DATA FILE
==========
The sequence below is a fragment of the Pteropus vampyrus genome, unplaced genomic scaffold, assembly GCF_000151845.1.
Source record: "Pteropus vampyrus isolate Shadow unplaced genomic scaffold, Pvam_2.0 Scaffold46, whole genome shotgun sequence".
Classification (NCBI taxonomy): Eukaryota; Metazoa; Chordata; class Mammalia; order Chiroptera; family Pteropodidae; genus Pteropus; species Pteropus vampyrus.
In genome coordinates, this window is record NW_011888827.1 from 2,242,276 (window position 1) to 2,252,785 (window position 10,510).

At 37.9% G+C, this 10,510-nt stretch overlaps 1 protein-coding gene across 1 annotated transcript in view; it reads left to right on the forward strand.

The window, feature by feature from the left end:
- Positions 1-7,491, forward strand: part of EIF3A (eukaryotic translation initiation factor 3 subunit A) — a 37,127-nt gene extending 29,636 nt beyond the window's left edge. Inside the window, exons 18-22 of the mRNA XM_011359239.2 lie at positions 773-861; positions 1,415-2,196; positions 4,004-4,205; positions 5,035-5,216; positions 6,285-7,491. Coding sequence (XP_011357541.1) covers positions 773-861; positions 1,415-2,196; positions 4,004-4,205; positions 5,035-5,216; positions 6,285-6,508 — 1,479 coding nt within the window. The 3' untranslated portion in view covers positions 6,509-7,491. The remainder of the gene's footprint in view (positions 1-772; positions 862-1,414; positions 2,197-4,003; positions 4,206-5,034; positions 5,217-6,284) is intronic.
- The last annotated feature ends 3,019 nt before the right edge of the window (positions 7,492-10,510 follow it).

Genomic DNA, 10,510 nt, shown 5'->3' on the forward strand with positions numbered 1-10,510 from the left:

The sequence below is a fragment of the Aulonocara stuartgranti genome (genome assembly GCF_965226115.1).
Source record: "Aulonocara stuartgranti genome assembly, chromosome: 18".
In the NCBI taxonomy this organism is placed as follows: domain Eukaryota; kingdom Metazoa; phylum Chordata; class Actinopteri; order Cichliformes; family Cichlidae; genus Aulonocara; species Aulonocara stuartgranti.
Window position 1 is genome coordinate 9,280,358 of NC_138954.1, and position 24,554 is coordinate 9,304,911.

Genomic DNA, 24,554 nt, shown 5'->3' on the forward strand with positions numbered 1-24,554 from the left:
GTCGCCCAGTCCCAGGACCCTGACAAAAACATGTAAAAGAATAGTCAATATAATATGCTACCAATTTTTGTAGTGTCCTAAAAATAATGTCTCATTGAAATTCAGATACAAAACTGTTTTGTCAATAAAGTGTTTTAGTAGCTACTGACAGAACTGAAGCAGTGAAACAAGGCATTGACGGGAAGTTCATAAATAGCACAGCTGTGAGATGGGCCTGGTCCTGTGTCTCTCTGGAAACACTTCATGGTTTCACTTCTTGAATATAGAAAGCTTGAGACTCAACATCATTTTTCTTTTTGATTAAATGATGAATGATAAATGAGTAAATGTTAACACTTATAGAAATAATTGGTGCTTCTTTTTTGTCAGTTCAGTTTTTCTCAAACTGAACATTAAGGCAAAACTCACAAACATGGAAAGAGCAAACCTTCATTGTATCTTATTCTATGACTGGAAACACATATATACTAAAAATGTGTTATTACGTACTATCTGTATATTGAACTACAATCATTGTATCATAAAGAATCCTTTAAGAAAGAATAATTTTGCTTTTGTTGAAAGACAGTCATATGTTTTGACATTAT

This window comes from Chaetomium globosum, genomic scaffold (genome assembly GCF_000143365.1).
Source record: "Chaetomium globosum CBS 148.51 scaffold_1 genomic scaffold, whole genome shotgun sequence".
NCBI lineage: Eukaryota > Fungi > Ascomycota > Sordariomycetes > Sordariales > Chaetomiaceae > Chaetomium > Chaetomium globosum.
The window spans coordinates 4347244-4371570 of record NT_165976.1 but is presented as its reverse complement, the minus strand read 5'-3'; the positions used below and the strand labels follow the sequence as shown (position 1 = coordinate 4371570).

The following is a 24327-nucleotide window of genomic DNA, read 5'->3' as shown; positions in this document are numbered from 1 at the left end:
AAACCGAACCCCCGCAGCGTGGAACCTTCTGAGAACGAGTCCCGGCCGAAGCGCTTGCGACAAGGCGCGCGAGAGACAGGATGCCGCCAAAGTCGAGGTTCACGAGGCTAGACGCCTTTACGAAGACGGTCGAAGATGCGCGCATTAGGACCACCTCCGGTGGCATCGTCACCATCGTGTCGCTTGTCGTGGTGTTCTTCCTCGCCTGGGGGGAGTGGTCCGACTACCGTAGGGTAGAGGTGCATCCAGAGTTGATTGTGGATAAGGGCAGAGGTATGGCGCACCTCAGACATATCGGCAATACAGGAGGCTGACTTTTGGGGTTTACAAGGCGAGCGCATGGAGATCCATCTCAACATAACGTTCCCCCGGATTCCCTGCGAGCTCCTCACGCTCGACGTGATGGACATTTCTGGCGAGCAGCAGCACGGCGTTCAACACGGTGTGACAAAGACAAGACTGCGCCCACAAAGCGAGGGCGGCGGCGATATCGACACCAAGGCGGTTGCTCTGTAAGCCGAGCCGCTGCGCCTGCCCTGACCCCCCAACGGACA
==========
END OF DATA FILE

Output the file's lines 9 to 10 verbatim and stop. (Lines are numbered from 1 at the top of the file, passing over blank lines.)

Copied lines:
Genomic DNA, 10,510 nt, shown 5'->3' on the forward strand with positions numbered 1-10,510 from the left:

The sequence below is a fragment of the Aulonocara stuartgranti genome (genome assembly GCF_965226115.1).